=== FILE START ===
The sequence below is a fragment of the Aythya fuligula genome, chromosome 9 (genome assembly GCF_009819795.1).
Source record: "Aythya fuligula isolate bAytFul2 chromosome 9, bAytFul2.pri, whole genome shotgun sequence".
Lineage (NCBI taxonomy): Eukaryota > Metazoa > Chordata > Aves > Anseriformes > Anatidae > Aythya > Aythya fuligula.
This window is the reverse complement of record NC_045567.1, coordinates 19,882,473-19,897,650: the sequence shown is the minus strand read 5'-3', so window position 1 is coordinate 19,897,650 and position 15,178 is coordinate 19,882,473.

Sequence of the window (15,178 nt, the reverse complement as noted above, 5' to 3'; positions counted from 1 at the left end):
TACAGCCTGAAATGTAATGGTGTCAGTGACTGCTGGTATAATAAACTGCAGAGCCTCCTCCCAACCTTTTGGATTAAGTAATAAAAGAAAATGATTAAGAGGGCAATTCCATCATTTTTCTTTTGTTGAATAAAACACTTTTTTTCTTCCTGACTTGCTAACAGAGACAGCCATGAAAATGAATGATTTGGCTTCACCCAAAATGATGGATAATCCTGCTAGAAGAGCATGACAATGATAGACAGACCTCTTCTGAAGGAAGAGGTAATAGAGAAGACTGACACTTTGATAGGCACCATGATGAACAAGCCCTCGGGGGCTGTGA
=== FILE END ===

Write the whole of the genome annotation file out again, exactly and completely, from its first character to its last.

The sequence below is a fragment of the Aythya fuligula genome, chromosome 9 (genome assembly GCF_009819795.1).
Source record: "Aythya fuligula isolate bAytFul2 chromosome 9, bAytFul2.pri, whole genome shotgun sequence".
Lineage (NCBI taxonomy): Eukaryota > Metazoa > Chordata > Aves > Anseriformes > Anatidae > Aythya > Aythya fuligula.
This window is the reverse complement of record NC_045567.1, coordinates 19,882,473-19,897,650: the sequence shown is the minus strand read 5'-3', so window position 1 is coordinate 19,897,650 and position 15,178 is coordinate 19,882,473.

Sequence of the window (15,178 nt, the reverse complement as noted above, 5' to 3'; positions counted from 1 at the left end):
TACAGCCTGAAATGTAATGGTGTCAGTGACTGCTGGTATAATAAACTGCAGAGCCTCCTCCCAACCTTTTGGATTAAGTAATAAAAGAAAATGATTAAGAGGGCAATTCCATCATTTTTCTTTTGTTGAATAAAACACTTTTTTTCTTCCTGACTTGCTAACAGAGACAGCCATGAAAATGAATGATTTGGCTTCACCCAAAATGATGGATAATCCTGCTAGAAGAGCATGACAATGATAGACAGACCTCTTCTGAAGGAAGAGGTAATAGAGAAGACTGACACTTTGATAGGCACCATGATGAACAAGCCCTCGGGGGCTGTGA